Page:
Date of Degree
collective action, collective intention, experimental philosophy, higher-order interdependence
This dissertation defends the higher-order interdependence theory of collective intention. I introduce three results from experimental research on judgments about acting together with others in the sense of collaboration or partnership, which give a description of the character of our collective actions. Building from the literature, I assume that collective action is explained by collective intention. I then show how current theories of collective intention have difficulties explaining these results and develop a theory that gives a better explanation. This theory of collective intention also contains a novel account of the source of interpersonal normativity in collective action. People who form a collective intention owe each other something and are accountable to one another because they choose to co-determine their action in an obligation-generating way.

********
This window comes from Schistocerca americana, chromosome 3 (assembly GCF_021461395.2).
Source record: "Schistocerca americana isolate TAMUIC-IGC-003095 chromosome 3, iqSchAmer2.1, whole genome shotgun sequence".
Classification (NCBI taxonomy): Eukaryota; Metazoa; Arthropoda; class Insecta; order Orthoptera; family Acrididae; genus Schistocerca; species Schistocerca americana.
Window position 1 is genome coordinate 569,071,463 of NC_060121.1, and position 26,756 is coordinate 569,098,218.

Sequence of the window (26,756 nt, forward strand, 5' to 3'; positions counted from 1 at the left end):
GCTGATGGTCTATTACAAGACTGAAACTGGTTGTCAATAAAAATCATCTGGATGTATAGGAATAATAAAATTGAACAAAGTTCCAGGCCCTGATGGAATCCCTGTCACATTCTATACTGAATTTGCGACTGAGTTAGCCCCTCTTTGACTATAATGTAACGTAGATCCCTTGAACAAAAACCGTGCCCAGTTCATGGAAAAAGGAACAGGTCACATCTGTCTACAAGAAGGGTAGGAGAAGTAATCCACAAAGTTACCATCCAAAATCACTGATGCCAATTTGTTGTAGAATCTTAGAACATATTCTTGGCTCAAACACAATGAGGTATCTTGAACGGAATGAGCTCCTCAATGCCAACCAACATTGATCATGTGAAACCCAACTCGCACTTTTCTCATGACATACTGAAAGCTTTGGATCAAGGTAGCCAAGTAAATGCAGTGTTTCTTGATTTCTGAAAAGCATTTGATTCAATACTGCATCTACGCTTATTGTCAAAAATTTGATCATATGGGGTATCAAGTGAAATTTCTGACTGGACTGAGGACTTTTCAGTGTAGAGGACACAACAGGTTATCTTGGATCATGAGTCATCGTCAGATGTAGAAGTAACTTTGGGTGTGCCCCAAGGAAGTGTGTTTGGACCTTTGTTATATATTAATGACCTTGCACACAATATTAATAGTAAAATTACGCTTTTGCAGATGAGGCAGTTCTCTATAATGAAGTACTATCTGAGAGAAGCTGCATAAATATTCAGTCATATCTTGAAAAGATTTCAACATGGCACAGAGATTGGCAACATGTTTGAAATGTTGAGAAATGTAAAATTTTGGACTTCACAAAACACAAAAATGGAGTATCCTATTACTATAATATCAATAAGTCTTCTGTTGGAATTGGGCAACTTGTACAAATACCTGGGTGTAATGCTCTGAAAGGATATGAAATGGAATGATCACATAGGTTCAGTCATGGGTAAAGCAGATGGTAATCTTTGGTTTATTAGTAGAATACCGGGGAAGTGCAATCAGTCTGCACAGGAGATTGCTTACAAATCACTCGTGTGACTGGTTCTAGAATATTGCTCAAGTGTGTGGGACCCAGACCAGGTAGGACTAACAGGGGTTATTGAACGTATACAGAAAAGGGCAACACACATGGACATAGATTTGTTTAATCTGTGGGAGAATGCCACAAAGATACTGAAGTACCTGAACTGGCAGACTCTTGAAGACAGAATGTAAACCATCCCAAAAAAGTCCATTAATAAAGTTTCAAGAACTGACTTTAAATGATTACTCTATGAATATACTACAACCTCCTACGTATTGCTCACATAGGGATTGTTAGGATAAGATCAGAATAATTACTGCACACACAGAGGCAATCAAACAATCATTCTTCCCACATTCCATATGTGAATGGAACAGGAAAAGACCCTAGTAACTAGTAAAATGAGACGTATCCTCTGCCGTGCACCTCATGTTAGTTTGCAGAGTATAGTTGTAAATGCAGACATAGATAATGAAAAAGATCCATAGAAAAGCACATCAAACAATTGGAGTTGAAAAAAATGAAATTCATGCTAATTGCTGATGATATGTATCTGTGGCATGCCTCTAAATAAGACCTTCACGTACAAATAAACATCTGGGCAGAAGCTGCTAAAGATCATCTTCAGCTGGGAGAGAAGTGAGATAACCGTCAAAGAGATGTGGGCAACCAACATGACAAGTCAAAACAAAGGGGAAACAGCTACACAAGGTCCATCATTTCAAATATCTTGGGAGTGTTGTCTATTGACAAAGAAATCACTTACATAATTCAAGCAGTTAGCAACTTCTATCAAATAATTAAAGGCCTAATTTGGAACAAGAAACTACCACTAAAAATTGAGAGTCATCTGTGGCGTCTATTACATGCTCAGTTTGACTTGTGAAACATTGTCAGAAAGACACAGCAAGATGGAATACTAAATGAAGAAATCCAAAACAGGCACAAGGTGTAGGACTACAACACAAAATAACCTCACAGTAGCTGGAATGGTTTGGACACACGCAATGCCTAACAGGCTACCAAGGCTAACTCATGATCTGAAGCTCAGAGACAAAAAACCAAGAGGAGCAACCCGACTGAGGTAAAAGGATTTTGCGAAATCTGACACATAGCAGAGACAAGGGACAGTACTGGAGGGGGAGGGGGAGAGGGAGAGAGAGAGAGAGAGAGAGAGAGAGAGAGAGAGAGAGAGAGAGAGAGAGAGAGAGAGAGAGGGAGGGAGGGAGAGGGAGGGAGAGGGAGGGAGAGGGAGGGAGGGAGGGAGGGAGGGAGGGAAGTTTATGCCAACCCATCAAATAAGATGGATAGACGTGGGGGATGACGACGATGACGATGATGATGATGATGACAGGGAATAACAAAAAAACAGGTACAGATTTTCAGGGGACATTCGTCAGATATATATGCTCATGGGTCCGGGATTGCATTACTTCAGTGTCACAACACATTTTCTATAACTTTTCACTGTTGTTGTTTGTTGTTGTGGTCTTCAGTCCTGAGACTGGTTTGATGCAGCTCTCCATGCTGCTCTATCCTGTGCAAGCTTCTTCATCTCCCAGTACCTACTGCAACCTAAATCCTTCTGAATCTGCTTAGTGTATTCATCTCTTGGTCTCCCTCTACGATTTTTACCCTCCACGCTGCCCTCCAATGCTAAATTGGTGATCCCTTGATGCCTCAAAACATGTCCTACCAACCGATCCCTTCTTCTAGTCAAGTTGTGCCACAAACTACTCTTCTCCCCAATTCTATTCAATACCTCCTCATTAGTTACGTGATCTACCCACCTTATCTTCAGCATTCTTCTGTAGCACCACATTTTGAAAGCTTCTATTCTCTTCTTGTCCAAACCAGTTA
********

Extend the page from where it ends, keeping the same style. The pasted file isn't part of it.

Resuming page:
Rachar, Matthew, "How We Act Together" (2019). CUNY Academic Works.
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